Nearly 20 years ago, Congress began debating the Employment Non-Discrimination Act, which would prohibit employers from singling out workers or job applicants on the basis of sexual orientation and gender identification. On Monday night, the bill cleared a procedural hurdle in the U.S. Senate with 61 votes, including seven from Republicans. Now it can be debated on the floor.
It helps that public opinion has shifted and that many states have already outlawed such discrimination. But a different kind of majority runs the U.S. House of Representatives, where Speaker John Boehner embraces the Hastert Rule, meaning no bill goes to the floor unless it’s supported by a majority of the majority. Problem is, that majority constitutes a minority on this subject.
It’s telling that 17 years ago, politicians would freely share their pro-discrimination views. Now they hide behind process.
In the Idaho Legislature, leadership squelches debate. Some city councils, such as those in Sandpoint and Coeur d’Alene, have adopted their own anti-discrimination ordinances. But rather than directly denounce these laws, some political opponents hide their views and call for a vote of the people. In other words, when they control the issue, no vote. When they don’t, let everyone vote.
Members of the U.S. House of Representatives can also hide in this fashion because leadership, which includes U.S. Rep. Cathy McMorris Rodgers, refuses to allow a vote. Boehner says the bill will kill jobs and promote frivolous lawsuits. Yet, he provides no evidence that discrimination is a job preserver, and he offers no compelling examples of trivial litigation. The District of Columbia and 21 states, including Washington, have adopted similar anti-discrimination measures, so there’s been ample opportunities for these supposed outcomes to arise.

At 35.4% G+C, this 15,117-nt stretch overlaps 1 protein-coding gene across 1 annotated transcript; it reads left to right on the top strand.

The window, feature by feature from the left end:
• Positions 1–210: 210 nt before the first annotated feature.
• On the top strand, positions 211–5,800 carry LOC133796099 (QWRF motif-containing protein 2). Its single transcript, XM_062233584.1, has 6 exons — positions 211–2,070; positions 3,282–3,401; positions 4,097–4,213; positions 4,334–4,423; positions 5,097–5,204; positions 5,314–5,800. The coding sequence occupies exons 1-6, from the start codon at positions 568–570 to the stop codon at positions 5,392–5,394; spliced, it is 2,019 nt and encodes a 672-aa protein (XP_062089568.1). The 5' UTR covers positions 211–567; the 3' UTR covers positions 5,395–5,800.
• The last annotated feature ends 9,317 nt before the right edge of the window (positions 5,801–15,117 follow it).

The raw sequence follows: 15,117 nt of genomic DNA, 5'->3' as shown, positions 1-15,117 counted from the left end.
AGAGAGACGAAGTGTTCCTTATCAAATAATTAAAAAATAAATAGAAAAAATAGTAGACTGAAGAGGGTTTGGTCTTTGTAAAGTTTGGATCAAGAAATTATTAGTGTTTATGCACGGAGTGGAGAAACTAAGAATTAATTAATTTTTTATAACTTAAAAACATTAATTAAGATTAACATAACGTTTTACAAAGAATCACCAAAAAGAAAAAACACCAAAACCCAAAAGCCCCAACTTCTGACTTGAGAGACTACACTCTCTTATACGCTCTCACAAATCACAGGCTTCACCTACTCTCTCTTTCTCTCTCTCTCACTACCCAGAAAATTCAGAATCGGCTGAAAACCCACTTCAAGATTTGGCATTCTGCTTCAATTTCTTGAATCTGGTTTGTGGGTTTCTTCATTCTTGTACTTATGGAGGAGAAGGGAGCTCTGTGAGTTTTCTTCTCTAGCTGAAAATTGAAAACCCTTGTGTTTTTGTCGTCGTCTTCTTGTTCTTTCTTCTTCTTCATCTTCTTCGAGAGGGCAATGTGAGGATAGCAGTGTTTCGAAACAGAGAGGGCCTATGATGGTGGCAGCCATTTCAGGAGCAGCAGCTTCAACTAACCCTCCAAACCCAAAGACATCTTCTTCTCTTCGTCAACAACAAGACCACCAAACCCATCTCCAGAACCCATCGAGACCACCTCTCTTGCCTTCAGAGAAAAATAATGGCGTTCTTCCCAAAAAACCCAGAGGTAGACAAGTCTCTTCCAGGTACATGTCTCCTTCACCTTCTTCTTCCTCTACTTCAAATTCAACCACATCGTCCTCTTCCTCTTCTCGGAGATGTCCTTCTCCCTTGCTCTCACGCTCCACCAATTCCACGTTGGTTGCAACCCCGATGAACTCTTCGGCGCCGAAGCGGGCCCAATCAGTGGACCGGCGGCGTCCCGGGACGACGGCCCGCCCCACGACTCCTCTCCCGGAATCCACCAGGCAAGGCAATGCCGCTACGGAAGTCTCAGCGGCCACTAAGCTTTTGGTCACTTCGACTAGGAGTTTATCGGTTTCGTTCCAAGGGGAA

Studies show that discrimination based on sexual orientation results in lower pay, fewer benefits and workplace harassment. That is, if gay, lesbian, bisexual and transsexual workers are hired in the first place. Certainly by expanding the class of people who are protected, the potential for increased litigation exists. But if that’s the chief concern, Congress might as well roll back the civil rights gains of minorities and women.
Let’s be honest: Boehner’s objections are merely a smokescreen for the real reason people want to discriminate. They believe gay, lesbian and transgendered citizens are morally inferior, so treating them as equals offends religious beliefs. But there is no government interest in religion-based discrimination.
In any event, the bill has a religious exception, which makes it weaker than most state laws. Religiously affiliated organizations, such has hospitals, are exempted. It’s a flaw in the bill, but passing it is much better than the status quo. Also, the bill does not apply to businesses with 15 or fewer employees, which knocks down Boehner’s contention that small businesses will be harmed.
House leaders ought to put this bill to a vote, so members can publicly argue their positions and plant the flag for or against discrimination. Failing to do so only adds cowardice to their shameful position.